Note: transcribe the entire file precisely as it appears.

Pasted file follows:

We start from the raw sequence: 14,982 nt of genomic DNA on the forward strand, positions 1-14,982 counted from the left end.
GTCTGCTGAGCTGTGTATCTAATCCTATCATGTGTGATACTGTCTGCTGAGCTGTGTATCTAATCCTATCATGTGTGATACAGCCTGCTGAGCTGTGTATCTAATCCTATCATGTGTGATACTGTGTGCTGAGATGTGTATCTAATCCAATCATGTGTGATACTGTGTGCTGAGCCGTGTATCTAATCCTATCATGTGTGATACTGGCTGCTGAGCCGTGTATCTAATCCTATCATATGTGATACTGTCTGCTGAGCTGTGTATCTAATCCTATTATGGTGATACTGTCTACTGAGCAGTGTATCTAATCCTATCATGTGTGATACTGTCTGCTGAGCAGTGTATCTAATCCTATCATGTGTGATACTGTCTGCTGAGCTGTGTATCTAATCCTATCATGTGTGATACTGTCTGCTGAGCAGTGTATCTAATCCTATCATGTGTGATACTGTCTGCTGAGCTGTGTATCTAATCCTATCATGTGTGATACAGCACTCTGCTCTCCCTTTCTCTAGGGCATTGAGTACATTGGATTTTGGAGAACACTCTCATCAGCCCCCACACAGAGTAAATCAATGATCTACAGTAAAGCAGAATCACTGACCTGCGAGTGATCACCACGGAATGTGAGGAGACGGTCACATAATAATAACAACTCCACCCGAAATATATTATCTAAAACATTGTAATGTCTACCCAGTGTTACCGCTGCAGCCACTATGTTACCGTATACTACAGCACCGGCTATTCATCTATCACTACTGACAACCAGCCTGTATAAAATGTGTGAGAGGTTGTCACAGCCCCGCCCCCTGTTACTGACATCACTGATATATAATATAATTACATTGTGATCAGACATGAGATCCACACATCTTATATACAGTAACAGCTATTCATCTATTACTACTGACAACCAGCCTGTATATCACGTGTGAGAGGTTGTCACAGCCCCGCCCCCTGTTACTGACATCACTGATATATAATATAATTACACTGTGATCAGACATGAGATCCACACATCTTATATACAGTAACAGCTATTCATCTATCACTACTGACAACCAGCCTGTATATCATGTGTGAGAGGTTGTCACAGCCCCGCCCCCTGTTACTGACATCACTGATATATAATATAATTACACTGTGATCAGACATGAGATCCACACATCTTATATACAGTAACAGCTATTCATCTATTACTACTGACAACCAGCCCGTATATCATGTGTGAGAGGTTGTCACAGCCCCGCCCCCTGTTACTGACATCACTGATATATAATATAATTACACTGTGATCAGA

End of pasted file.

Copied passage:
We start from the raw sequence: 14,982 nt of genomic DNA on the forward strand, positions 1-14,982 counted from the left end.
GTCTGCTGAGCTGTGTATCTAATCCTATCATGTGTGATACTGTCTGCTGAGCTGTGTATCTAATCCTATCATGTGTGATACAGCCTGCTGAGCTGTGTATCTAATCCTATCATGTGTGATACTGTGTGCTGAGATGTGTATCTAATCCAATCATGTGTGATACTGTGTGCTGAGCCGTGTATCTAATCCTATCATGTGTGATACTGGCTGCTGAGCCGTGTATCTAATCCTATCATATGTGATACTGTCTGCTGAGCTGTGTATCTAATCCTATTATGGTGATACTGTCTACTGAGCAGTGTATCTAATCCTATCATGTGTGATACTGTCTGCTGAGCAGTGTATCTAATCCTATCATGTGTGATACTGTCTGCTGAGCTGTGTATCTAATCCTATCATGTGTGATACTGTCTGCTGAGCAGTGTATCTAATCCTATCATGTGTGATACTGTCTGCTGAGCTGTGTATCTAATCCTATCATGTGTGATACAGCACTCTGCTCTCCCTTTCTCTAGGGCATTGAGTACATTGGATTTTGGAGAACACTCTCATCAGCCCCCACACAGAGTAAATCAATGATCTACAGTAAAGCAGAATCACTGACCTGCGAGTGATCACCACGGAATGTGAGGAGACGGTCACATAATAATAACAACTCCACCCGAAATATATTATCTAAAACATTGTAATGTCTACCCAGTGTTACCGCTGCAGCCACTATGTTACCGTATACTACAGCACCGGCTATTCATCTATCACTACTGACAACCAGCCTGTATAAAATGTGTGAGAGGTTGTCACAGCCCCGCCCCCTGTTACTGACATCACTGATATATAATATAATTACATTGTGATCAGACATGAGATCCACACATCTTATATACAGTAACAGCTATTCATCTATTACTACTGACAACCAGCCTGTATATCACGTGTGAGAGGTTGTCACAGCCCCGCCCCCTGTTACTGACATCACTGATATATAATATAATTACACTGTGATCAGACATGAGATCCACACATCTTATATACAGTAACAGCTATTCATCTATCACTACTGACAACCAGCCTGTATATCATGTGTGAGAGGTTGTCACAGCCCCGCCCCCTGTTACTGACATCACTGATATATAATATAATTACACTGTGATCAGACATGAGATCCACACATCTTATATACAGTAACAGCTATTCATCTATTACTACTGACAACCAGCCCGTATATCATGTGTGAGAGGTTGTCACAGCCCCGCCCCCTGTTACTGACATCACTGATATATAATATAATTACACTGTGATCAGA